: I love the ferment of the English revolution and its literary expression — Winstanley, Coppe, Tyranipocrit Uncovered, Light Shining in Buckinghamshire, the Levellers, Ranters and Diggers, although my favourite poem of that period is the fierce music of the fifty-nine signatures listed on Charles Stewart’s death warrant. Me and Alice Oswald. It’s a pity literacy in our language wasn’t sufficiently developed in 1381 to leave more evidence about the Peasant’s Revolt, although, ‘whan Adam delved and Eve spanne, who then was the gentilman?’, is fine poetry and as clear a piece of class analysis as you could wish for. Some of John Ball
’s communications have survived, including the following, which I incorporated in my poem ‘John Ball’, (from Oswald’s Book of Hours
Johan the Mullere hath ygrounde smal, smal, smal.
The Kynges sone of hevene schal pay for al.
Be war or ye be wo; Knoweth your freend
fro your foo. Haveth ynow, and seith ‘Hoo!’
There were no Lords in Eden’s commune. But if I had to choose a period to transport myself to it would have been the period immediately post 1066. I’d have joined what the historian Peter Rex has called ‘The English Resistance’ against Guillaume the Bastard’s genocidal asset-stripping of England and the North in particular. I would have chopped a few Frenchmen before being disembowelled and hung from a gibbet by my thumbs. Stoves aren’t decadent. They’re necessary. Stove PLC is the problem. It denies stoves at all to those who can’t pay and puts the Amazon through a wood chipper to build super-deluxe diamond-encrusted platinum stoves for Bill Gates and Roman Abramovich.More poems and links
The Song of the Yellowhammer
Through the mists of an April dawn
a crowd flowed along Manvers Way, so many,
I had not thought the dole had undone so many,
sending them herded from the fuming valleys
of Dearne and Dove and Don and Rother,
into the bus bays and car parks of Ventura,
ASOS and Next PC, where they pour
from Nissans, Vauxhalls and private hire minicabs,
lighting cigarettes, adjusting iPhones,
pressing mobiles to their ears, striding out
in polished patent, pinstripes breaking
on the buckled instep, tailored skirts
and long coats flaring on the breeze.
Sixty thousand work here, in logistics,
call-centres, light industry and retail,
along the roundabouted blacktop
from Birdwell to Barnsdale, the EU funded
M1 to A1 link road. Objective One,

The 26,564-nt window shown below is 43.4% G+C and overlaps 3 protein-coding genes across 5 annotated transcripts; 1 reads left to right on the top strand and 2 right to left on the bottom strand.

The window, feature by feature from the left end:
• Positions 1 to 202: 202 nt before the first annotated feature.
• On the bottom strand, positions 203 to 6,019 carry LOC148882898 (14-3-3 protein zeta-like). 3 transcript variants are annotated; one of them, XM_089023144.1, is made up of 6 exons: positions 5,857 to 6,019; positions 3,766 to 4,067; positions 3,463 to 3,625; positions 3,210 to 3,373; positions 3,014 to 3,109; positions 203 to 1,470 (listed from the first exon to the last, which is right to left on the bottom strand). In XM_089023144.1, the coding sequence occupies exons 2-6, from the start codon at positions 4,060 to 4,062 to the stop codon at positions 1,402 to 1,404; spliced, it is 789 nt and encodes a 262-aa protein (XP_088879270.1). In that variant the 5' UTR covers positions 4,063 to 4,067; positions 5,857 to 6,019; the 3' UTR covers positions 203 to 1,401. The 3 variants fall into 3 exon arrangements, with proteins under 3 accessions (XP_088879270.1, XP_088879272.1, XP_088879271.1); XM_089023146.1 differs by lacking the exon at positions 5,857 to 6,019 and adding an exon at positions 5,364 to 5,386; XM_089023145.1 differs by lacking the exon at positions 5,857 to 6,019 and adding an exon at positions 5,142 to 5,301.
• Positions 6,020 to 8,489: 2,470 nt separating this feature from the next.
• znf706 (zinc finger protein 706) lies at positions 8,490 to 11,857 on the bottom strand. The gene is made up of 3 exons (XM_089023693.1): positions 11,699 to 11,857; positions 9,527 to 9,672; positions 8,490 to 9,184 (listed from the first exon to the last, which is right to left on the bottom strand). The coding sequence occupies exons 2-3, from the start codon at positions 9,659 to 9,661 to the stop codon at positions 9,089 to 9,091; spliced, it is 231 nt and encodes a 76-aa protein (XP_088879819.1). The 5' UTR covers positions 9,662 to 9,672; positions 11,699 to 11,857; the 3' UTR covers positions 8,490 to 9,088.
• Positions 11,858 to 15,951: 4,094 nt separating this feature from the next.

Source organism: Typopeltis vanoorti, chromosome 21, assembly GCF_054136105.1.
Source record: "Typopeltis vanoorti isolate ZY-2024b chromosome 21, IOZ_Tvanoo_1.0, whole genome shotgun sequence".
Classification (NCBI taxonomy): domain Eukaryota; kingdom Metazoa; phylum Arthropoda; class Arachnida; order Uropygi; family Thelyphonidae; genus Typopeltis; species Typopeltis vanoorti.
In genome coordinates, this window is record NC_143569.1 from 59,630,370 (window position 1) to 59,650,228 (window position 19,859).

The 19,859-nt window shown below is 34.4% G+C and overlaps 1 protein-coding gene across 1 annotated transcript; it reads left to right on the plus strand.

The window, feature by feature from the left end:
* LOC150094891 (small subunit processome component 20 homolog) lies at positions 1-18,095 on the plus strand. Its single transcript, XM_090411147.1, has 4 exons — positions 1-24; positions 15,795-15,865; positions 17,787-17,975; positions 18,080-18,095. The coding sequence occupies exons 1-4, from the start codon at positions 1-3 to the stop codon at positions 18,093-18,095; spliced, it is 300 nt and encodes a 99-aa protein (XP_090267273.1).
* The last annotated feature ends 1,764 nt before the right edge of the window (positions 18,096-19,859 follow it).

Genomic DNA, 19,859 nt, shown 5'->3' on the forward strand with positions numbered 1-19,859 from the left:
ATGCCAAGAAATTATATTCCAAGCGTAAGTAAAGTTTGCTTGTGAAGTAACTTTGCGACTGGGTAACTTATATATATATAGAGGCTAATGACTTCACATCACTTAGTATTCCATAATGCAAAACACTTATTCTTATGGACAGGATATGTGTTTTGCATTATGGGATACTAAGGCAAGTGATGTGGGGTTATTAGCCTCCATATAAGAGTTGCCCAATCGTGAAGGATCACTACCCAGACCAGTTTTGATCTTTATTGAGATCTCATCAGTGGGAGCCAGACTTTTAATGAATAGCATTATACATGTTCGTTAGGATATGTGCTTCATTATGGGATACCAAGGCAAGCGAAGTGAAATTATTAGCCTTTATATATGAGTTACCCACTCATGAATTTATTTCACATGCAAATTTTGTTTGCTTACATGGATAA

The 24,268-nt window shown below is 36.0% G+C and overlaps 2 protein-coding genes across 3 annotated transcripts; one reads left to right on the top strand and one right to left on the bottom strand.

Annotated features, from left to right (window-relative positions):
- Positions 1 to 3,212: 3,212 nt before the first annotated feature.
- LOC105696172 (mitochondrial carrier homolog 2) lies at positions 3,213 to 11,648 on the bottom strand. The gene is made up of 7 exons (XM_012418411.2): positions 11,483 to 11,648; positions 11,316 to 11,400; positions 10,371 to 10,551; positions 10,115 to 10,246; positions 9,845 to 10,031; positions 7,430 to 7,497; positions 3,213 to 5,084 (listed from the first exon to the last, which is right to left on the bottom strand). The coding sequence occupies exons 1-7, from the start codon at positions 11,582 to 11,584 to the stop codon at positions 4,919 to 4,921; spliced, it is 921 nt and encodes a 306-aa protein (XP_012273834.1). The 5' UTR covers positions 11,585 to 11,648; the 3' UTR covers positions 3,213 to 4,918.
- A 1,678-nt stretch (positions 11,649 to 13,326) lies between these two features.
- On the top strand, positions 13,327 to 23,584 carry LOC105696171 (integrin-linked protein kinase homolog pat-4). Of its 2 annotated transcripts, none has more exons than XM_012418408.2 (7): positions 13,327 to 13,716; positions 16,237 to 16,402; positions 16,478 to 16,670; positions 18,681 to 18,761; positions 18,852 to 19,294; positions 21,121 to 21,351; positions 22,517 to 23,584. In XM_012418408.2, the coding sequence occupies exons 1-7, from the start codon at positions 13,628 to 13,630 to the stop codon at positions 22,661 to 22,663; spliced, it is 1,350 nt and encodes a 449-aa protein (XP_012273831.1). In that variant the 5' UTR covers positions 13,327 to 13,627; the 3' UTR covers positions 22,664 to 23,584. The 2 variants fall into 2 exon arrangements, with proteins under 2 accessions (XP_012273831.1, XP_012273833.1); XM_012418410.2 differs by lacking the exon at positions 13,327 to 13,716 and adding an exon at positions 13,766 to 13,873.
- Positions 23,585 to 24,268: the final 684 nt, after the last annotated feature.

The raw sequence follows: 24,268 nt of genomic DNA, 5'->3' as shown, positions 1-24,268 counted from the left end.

bringing light to parochial darkness,
access, investment, enterprise, jobs;
until sterling collapses, Kolkata undercuts
and the market-zeitgeist lurches,
retrenching capital in gold and gilts
and the provincia flips once more
to wrecking-ball brownfield-bombsite,
the full monty of dole and dereliction,
where brassed-off, hand-to-mouth yokels
are abandoned to dearth and absurdity,
their eh-ba-gum tutu dreams.
Once there were woods and open fields,
fens in the flatland, villages on the hill.
Bullheads in the millstream, polecats
in the warren; red kite, raven, white-tailed eagle,
over the wolf-prowled heath. Danelaw sokeland,
assarted from wildwood, torp in the langthwaite clays;
the Anglecynn muster at Ringstone Hill,
where three wapentakes meet; Oswald's grange
by the holy well – belltower, gatehouse,
carucates for geld. Here, beyond Whitwell
and the five boroughs, beyond Mercia's
clement mid-lands, we will beat the bounds
at rogationtide from Bamburgh, Danum,
Durham and York; the dragon-prowed river,
the waycross on the roman road, hoar apple tree,
whit's gospel thorn, the tumulus at Askern Hill;
these are the roots that clutch, these the sprouting corpses,
these are the fragments I shore against my ruins.
Wycliffe's words and Langland's gave the Englisc
back their tongue. Manor french and church latin
cut-off in the throat, battening behind
the buttresses of keeps and cathedrals,
parsing and declining. Johon Schepe
proclaims his hedgerow gospel, singing
from the furze like a yellowhammer:
Johan the Mullere hath ygrounde smal, smal, smal.
The Kynges sone of hevene schal pay for al.
Be war or ye be wo; Knoweth your freend
fro your foo. Haveth ynow, and seith ‘Hoo!’
There were no lords in Eden's commune
Scythes sharpened on whetstones, gente non sancta.
War will follow the Word.
(From Oswald's Book of Hours)
can be found here.Smokestack Books
, Steve Ely's publisherSteve Ely's website